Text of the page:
The Museum will also feature four local authors selling and signing their recent books in the Museum's Holiday Shop. Minnie Clark Bolster will sign her latest book: The Way We Were and What They Said About us 1822 - 1896. This book tells a fascinating story of early Saratoga Springs through the eyes of visitors and the media. Journalist Paul Post's Soldiers of Saratoga County: From Concord to Kabul looks deeply into contributions Saratoga County residents have made in defense of our country. Thomas Wood III's latest book Saratoga is a post card view of the Town of Saratoga. This book includes many rare and recently discovered images of Schuylerville, Victory, and Saratoga Lake. Hollis Palmer's most recent book, See and Be Seen Saratoga in the Victoria Era is a look at Saratoga Springs in the gilded age when grand hotels lined Broadway and visitors came to take the water .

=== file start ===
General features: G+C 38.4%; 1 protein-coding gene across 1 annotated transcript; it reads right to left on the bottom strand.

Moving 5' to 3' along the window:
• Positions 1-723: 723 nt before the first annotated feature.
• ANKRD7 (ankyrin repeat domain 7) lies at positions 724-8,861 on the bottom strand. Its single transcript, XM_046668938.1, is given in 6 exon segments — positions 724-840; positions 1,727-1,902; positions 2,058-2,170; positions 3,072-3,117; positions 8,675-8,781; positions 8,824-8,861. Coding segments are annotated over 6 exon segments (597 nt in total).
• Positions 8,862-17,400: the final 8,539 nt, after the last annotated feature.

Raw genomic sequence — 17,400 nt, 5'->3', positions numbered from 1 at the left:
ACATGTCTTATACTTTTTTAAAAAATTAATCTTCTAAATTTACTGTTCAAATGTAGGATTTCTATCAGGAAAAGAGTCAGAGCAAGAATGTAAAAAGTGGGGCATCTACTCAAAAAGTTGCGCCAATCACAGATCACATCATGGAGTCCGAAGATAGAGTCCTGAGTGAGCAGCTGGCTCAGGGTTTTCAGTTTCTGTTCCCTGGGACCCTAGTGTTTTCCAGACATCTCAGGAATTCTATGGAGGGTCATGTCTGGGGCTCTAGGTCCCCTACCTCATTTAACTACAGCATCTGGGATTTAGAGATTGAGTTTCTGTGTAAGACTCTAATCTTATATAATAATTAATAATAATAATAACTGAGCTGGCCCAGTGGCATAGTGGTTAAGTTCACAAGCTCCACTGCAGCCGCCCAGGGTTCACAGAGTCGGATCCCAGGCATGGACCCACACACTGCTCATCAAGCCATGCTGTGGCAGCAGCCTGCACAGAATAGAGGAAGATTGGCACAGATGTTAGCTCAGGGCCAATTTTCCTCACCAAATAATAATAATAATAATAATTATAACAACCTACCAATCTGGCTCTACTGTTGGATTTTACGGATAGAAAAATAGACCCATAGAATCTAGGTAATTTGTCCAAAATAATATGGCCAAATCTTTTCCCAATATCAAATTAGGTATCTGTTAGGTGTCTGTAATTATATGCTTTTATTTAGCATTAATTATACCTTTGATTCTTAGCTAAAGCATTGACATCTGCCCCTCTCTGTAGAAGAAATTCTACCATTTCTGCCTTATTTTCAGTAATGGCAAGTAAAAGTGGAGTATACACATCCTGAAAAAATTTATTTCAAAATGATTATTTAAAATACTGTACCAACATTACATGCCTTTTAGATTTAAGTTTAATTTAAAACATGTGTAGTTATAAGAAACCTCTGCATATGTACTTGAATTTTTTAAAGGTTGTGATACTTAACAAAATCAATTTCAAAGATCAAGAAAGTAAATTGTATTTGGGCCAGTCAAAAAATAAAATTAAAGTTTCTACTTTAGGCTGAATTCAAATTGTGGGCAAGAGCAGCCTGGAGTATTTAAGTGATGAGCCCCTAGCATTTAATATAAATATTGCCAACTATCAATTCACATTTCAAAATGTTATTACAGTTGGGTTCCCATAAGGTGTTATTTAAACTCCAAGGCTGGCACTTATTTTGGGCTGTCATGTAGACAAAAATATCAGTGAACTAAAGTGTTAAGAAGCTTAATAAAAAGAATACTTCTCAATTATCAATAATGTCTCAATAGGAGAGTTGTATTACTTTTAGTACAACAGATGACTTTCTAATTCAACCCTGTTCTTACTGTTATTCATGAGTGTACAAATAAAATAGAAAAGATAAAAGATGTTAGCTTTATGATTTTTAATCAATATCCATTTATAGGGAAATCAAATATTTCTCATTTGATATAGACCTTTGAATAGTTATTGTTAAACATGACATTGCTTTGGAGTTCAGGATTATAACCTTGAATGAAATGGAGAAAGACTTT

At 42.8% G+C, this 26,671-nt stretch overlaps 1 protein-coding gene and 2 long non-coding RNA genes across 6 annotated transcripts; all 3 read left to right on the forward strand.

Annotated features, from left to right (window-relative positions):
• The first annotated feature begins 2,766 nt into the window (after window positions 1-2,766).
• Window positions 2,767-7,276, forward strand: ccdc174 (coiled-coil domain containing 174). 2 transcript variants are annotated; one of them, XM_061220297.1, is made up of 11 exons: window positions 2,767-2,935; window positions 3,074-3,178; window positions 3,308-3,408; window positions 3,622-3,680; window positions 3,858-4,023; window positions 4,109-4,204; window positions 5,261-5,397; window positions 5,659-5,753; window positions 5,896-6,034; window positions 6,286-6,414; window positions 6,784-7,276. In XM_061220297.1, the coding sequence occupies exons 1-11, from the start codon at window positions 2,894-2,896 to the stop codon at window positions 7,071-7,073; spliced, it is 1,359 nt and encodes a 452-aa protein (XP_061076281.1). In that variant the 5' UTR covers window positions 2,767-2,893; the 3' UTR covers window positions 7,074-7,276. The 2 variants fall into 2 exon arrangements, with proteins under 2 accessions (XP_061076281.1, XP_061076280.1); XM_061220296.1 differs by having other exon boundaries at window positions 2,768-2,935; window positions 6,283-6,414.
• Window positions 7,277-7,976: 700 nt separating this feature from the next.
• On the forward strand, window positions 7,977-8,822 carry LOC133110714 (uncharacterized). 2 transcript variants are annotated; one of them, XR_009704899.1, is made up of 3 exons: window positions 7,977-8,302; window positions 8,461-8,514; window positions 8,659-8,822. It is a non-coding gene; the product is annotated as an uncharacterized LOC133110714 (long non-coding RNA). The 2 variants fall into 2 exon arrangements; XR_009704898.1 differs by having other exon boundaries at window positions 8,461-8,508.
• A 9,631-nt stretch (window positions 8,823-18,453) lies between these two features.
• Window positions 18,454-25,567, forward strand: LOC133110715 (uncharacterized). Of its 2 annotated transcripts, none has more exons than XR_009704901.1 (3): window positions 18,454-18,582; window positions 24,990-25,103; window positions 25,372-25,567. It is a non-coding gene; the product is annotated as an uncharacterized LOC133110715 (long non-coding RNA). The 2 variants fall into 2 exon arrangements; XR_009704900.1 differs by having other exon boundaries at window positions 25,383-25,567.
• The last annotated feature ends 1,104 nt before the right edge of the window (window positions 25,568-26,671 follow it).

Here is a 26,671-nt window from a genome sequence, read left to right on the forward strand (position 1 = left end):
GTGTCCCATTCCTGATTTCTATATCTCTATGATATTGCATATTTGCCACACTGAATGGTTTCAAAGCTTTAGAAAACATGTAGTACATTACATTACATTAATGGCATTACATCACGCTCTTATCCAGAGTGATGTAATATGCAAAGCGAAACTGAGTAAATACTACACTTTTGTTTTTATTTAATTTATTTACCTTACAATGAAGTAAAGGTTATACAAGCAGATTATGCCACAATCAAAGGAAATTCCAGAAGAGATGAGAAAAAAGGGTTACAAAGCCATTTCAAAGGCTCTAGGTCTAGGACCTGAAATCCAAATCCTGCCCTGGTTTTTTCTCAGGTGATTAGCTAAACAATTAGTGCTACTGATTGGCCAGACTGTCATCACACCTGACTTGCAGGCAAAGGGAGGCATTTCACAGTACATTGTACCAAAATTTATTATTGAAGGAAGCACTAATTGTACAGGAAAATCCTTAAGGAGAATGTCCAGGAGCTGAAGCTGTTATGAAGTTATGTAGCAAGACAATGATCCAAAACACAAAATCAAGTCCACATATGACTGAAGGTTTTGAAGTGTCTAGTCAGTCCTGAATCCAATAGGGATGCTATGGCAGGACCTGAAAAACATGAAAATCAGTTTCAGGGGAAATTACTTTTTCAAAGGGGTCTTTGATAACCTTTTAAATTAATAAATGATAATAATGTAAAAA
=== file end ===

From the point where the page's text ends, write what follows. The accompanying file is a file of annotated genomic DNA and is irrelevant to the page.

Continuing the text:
These books and photographs of Saratoga Springs make perfect gifts.

Saturday, December 11, 2010

More money needed to complete main Geyser restoration in Saratoga Spa State Park.

Crosswalk to state park mulled
Thursday, December 9, 2010

By Tatiana Zarnowski (Contact)
Gazette Reporter

Text Size: A | A | A
SARATOGA SPRINGS — Try to walk across Route 50 near Saratoga Spa State Park now and you may risk your life.

But sometime in the future, you may be able to make that crossing from the Railroad Run Trail to the state park without fear.